NASA PhoneSat

In the small satellite space, an intrepid team at NASA has figured out that a stock Android HTC phone can work just fine as a low-cost satellite (it has a better processor than many satellites, and decent multi-axis sensors and GPS. They already know it works in a vacuum.)

 

Here it is mounted in a cubesat chassis with extra batteries and a yellow metal tape measure for an antenna.

 

Launched with a balloon from central California, this frame is from the video captured by a Go Pro HD camera at 100,000 ft. They tracked it with GPS and the APRS network, and followed the satellite beeping with a handheld antenna and HAM radio gear.

 

Image courtesy of NASA Ames Research Center 2011

 

I got some photos of the sounding rocket test over the summer (below) and here’s a cool video summary, and in HD (you can see me digging the V-2 out of the crater in the background =)

  • JulianBleecker 4y

    Fantastic.
  • solerena 4y

    Oh, would be cool to use it in the air!!!...had to turn it off while flying around the island on the helicopter yesterday:( not sure how one can test it..
  • Neil L 4y

    Wow that's a great idea - amazing that phones are powerful enough to do that now!
    Thanks for the interesting description :-)
  • born1945 4y

    Great video quality, especially in the 1080p-HD.
  • vennettaj 4y

    funny..
  • Jason McDonald 4y

    Awesome. Do you know of any satellites using optical aperture synthesis?
  • msamaclean © 4y

    Great video, Steve. I would love to be there for some of these launches. So exhilarating! Onward & upward.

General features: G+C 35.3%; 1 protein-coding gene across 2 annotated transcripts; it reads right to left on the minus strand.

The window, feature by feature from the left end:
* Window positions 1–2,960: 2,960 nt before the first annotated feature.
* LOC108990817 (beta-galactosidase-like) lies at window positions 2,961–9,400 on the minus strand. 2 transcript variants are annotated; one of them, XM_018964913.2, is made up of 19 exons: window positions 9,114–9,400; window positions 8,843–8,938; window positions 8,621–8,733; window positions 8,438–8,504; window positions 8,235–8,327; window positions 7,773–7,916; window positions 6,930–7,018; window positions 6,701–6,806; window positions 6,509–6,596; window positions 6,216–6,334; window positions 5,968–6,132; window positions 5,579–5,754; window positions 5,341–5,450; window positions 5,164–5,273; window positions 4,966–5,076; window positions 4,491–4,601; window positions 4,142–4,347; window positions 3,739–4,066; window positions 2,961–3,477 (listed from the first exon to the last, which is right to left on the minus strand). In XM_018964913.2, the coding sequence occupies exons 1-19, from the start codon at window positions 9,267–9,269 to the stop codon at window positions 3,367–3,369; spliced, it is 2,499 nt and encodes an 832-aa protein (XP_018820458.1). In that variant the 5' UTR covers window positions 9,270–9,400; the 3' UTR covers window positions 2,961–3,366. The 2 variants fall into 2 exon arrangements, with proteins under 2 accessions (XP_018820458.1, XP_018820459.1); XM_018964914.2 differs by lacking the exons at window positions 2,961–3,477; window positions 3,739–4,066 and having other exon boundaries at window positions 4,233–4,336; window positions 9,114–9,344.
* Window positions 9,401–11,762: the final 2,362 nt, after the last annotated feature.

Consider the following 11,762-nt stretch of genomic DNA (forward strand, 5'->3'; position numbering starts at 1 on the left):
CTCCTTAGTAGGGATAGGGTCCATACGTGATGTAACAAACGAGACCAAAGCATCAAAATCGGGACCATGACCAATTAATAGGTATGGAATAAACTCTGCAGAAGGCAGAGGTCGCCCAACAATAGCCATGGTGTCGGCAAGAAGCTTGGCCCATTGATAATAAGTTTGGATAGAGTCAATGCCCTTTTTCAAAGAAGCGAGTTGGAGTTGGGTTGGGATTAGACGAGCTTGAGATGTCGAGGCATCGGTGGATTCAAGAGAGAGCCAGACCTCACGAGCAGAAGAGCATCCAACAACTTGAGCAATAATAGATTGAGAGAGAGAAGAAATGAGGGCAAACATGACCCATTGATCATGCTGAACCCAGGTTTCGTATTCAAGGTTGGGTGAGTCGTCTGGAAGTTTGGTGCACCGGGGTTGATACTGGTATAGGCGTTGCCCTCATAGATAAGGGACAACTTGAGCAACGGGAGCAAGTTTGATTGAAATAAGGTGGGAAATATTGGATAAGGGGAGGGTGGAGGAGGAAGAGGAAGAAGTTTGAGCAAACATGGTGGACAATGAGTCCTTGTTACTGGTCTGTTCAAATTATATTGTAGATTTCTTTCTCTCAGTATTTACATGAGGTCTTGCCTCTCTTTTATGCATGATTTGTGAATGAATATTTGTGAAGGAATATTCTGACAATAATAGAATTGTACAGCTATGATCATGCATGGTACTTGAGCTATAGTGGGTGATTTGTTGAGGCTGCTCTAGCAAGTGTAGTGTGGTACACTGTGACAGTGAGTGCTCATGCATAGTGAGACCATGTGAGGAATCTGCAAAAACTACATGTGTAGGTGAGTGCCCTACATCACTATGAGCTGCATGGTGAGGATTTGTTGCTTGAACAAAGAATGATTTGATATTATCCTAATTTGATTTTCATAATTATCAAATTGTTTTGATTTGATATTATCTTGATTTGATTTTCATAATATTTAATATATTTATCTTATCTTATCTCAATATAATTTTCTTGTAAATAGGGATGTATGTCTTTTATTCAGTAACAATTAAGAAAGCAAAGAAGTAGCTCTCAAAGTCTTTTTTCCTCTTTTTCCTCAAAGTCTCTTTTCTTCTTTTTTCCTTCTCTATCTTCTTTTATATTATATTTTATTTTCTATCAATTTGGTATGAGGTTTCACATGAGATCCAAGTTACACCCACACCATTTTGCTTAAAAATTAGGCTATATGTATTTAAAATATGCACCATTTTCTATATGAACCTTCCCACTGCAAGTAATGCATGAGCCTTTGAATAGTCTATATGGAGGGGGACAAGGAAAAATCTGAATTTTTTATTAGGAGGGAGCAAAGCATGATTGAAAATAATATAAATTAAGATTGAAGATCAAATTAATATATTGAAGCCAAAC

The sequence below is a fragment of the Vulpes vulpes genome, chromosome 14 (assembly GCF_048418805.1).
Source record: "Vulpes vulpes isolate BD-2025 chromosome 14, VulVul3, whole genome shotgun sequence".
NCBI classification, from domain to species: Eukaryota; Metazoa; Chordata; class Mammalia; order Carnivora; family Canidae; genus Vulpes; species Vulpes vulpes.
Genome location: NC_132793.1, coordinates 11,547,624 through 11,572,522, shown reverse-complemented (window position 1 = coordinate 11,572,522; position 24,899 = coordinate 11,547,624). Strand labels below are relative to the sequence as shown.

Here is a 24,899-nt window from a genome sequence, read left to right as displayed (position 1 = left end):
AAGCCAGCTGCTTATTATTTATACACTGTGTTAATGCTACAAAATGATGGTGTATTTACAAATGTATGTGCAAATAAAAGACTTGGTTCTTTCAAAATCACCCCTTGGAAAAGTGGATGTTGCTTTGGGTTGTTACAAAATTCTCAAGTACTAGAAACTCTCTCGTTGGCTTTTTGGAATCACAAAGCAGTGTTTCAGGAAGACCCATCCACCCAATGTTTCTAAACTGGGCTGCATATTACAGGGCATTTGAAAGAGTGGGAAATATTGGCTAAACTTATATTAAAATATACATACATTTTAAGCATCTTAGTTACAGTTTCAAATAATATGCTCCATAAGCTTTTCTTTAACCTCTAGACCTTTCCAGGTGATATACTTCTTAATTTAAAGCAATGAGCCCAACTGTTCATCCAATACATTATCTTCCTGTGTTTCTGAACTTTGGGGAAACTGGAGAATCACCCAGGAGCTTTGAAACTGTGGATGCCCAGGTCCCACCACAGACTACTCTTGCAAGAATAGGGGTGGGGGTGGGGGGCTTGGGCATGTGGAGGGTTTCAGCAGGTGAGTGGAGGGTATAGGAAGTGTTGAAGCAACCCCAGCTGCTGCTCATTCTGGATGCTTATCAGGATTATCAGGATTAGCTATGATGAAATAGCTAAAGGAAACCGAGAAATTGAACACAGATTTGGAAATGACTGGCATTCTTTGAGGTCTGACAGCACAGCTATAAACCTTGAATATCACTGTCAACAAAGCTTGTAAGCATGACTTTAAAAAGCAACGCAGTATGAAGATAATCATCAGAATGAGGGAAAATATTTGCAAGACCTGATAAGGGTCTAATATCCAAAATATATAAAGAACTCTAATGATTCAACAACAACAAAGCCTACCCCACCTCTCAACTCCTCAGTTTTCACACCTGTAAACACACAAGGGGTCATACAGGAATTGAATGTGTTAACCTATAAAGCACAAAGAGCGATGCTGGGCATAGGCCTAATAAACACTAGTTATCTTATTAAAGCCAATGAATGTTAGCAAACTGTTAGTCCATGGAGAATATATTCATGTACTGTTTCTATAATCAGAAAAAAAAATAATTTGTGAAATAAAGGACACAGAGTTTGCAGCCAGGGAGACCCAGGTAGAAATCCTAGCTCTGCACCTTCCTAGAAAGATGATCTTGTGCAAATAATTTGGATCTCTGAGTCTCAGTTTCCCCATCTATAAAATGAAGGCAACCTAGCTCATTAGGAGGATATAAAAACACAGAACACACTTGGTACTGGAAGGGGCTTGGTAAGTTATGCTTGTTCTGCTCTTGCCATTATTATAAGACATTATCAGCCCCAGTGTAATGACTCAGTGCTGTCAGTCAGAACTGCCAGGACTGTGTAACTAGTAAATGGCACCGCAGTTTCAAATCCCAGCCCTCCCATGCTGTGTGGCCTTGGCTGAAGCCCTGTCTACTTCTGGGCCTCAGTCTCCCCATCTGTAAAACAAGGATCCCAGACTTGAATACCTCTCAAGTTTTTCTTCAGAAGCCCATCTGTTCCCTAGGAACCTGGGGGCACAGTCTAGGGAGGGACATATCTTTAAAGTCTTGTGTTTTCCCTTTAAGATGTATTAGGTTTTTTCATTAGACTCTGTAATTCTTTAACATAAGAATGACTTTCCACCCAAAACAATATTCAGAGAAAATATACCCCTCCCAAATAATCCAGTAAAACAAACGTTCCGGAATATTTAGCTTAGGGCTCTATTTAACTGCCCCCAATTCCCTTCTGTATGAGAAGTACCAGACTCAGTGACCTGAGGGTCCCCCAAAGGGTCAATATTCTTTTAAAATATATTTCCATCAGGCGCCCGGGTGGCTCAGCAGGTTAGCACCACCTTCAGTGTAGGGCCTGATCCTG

• Black&Color 4y

    Way cool.
  • Michael Layefsky 4y

    Fantastic! Thanks for sharing this.

    Many of us are hoping to have Android phones controlling the servo motors and triggering the cameras on our kite and balloon aerial photography rigs before long. Along with these features, we also hope to have a real-time live video feed to assist with aiming/composition.
  • Stephen Bové 4y

    Hacking space...very cool.
  • downgongway 4y

    very cool
  • Casey Barker 4y

    dave halliday I had to ask the NASA guys about that myself. In a real flight configuration, the cubesat has to fit in cube-sized payload bay. You could rig up some sort of servo to deploy an antenna in orbit, but the tape measure is just a lot easier and more reliable.
  • mfrissen 4y

    Was it rooted?
  • xouroborus 4y

    Neat when someone repurposes tech. Did they do a write up for Instructables?

    AND, Happy Birthday!
  • Mulberries 4y

    Fascinating. Great to see this on Flickr.
  • Atoosa 4y

    That is just too cool! It's blowing my mind. LOVE this kind of thing. Great shot!
  • PatrickPater 4y

    Sweet :)
  • Scott Janousek 4y

    Atmosphere is going to get very busy the next few years. :)
  • chumworth 3y

    We used this image on ITworld.com: www.itworld.com/node/286300

    Thanks!
  • Steve Jurvetson 2y

    PhoneSat Test at RocketMavericks:
    Google Satellite Test

    and a photo montage from a space conference...
    PhoneSat testing
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Uploaded on February 26, 2011
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